- HIV-1 evolution and drug resistance among patients receiving antiretroviral therapy in San Mateo County, California, 1997-2006 Retrovirology 2010; 7 (Suppl 1): 20
Detection of HIV-1 in Saliva: Implications for Case-Identification, Clinical Monitoring and Surveillance for Drug Resistance.
The open virology journal
2010; 4: 88-93
Saliva tests that detect antibodies are used to diagnose HIV infection. The goal of this study was to determine whether saliva could be used for nucleic acid-based tests to measure HIV-1 virus load (VL) and detect drug resistance.69 HIV infected individuals provided 5-10 ml of saliva and blood samples. Viral RNA was isolated from saliva and dried blood spots using the Nuclisens extraction. Saliva VL was measured using a modified Amplicor assay, and genotyping was performed using an in-house RT-PCR/sequencing protocol. Plasma VLs were obtained from concurrently drawn clinical tests.Thirty-six of 47 (77%) plasma viremic patients had measurable saliva HIV-1 RNA. Paired plasma and saliva HIV RNA levels were significantly correlated (Spearman's correlation = .6532, p<.0001), but saliva VL was typically lower. Three of 22 patients with undetectable plasma VL (<50 copies/ml) had detectable saliva HIV RNA. Eleven of 30 patients with undetectable saliva RNA had detectable plasma HIV-1 RNA. Comparison of the protease and reverse transcriptase gene sequences from paired saliva and plasma of 20 patients showed less than 1% difference overall, and few resistance-related amino acid differencesMost patients with plasma virus >50 copies/mL had detectable saliva HIV RNA, and the genotypic data was highly concordant between saliva and plasma. In patients with high levels of plasma HIV RNA, saliva might be useful in identifying viremia and evaluating drug resistance.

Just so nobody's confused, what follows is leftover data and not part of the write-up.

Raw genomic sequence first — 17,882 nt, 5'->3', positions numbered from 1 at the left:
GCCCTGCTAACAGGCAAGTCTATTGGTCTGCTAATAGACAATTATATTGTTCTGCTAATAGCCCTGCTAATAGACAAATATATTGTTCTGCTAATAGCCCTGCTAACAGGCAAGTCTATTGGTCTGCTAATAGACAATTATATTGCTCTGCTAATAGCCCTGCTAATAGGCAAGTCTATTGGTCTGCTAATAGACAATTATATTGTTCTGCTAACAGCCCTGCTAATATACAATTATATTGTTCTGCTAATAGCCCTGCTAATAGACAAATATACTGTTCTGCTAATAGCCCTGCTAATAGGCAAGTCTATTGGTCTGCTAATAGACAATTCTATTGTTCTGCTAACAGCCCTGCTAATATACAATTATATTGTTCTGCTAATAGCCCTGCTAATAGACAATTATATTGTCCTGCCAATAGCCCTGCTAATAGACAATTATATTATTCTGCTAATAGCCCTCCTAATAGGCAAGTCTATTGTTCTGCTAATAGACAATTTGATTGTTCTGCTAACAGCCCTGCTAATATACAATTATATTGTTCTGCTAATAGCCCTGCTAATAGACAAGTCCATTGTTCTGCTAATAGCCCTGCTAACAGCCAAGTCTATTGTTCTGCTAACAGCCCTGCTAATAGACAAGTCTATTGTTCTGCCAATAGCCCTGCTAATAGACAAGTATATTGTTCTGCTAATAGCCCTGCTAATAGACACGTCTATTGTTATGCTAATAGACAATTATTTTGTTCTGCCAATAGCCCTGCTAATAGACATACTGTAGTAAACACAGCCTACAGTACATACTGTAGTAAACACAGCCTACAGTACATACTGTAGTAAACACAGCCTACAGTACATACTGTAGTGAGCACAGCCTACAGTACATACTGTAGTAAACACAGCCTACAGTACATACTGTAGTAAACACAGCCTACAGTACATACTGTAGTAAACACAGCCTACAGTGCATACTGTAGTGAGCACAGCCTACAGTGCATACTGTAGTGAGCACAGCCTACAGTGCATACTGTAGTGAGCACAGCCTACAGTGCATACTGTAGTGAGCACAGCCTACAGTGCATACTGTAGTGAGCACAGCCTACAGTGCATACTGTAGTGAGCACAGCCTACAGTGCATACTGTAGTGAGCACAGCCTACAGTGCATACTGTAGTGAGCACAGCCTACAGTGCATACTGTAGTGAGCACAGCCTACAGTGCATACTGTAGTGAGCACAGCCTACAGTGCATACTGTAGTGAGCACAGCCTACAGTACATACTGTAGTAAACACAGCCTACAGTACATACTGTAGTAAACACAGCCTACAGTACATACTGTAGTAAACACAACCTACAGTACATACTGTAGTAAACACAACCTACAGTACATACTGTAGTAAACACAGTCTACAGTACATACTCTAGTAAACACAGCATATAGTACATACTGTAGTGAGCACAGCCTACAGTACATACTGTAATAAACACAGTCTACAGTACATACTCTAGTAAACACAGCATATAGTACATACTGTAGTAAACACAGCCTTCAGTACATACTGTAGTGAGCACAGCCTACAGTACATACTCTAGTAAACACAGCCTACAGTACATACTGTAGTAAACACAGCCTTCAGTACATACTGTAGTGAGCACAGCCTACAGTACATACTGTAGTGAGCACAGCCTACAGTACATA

View details for DOI 10.2174/1874357901004010088
View details for PubMedID 21673840
View details for PubMedCentralID PMC3111737
Evolution and molecular epidemiology of subtype C HIV-1 in Zimbabwe